Tailgating Can Get You Sued For Personal Injuries Or Wrongful Death

Hopefully you’ve never been in a chain reaction collision, and have instead only had to drive by one in a slow line of traffic while looking at the wrecked vehicles and motorcycles in the other lane and grumbling about people not watching what they’re doing.  Invariably, such a chain reaction collision is a series of rear-end collisions and happened at an intersection or a choke point where traffic had slowed.  What are driver’s responsibilities for avoiding rear-end collisions?

First, don’t tailgate.  Iowa law requires that “the driver of a vehicle shall not follow another vehicle closer than is reasonable, considering the speed of the vehicles, the traffic and the condition of the highway. . . .  Any person driving a vehicle on a highway shall drive at a careful speed not greater than nor less than is reasonable and proper, having due regard for the traffic, surface and width of the highway and of any other existing conditions.”

Second, watch where you’re going.  Iowa law mandates that drivers maintain a “proper lookout.”  “Proper lookout” is the lookout a reasonable person would keep in the same or similar situation.  It means more than looking and seeing.  It includes being aware of the operation of the driver’s vehicle in relation to what the driver saw or should have seen.

Third, don’t drive too fast.  A driver must have his or her vehicle under control.  It is under control when the driver can guide and direct its movement, control its speed and stop it reasonably fast.  No person shall drive any vehicle on a highway at a speed greater than will permit them to stop within the assured clear distance ahead.  The words “within the assured clear distance ahead” mean the distance from which noticeable objects, reasonably expected or anticipated to be upon the highway, may be seen.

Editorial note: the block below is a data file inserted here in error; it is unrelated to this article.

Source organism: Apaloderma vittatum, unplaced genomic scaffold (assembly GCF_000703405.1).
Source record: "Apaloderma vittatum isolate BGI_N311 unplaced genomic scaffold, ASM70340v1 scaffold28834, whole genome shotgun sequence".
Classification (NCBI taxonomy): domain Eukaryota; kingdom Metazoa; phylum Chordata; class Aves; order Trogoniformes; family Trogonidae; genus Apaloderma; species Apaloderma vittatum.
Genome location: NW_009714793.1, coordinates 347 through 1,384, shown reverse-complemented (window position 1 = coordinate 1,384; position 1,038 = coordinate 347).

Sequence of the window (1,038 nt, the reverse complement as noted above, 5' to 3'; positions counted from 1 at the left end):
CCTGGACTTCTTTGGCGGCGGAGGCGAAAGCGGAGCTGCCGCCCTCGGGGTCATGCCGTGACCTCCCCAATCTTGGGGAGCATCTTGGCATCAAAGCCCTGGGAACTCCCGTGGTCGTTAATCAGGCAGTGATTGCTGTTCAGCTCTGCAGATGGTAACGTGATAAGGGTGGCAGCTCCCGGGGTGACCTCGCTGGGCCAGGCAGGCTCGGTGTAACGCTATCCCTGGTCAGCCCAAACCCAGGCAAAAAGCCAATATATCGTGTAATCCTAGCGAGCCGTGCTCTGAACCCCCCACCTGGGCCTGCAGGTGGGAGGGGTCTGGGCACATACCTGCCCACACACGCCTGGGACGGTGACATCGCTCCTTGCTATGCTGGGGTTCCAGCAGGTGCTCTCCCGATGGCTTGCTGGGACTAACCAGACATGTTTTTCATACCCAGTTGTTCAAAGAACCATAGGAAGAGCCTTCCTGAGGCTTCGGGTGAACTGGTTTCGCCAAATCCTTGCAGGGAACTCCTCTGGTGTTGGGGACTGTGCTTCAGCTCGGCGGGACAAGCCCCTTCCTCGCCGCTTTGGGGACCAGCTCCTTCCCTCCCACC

Finally, make sure your brakes work.  Iowa requires the brakes on any motor vehicle to be adequate to stop a vehicle having a gross weight of less than 5,000 pounds within a distance of 30 feet or a vehicle having a gross weight in excess of 5,000 pounds within a distance of 45 feet when traveling 20 miles per hour on a dry surface where the grade does not exceed one per cent.

Remember that, if you break any of these “rules of the road” and cause or contribute to an accident that results in personal injuries or wrongful death, you’re usually considered automatically guilty of negligence absent some sort of legal excuse or sudden emergency.  That’s why the great majority of the time the person who rear-ends a vehicle in front of them is unquestionably negligent.  The only question is how much money the driver in front of them will get.


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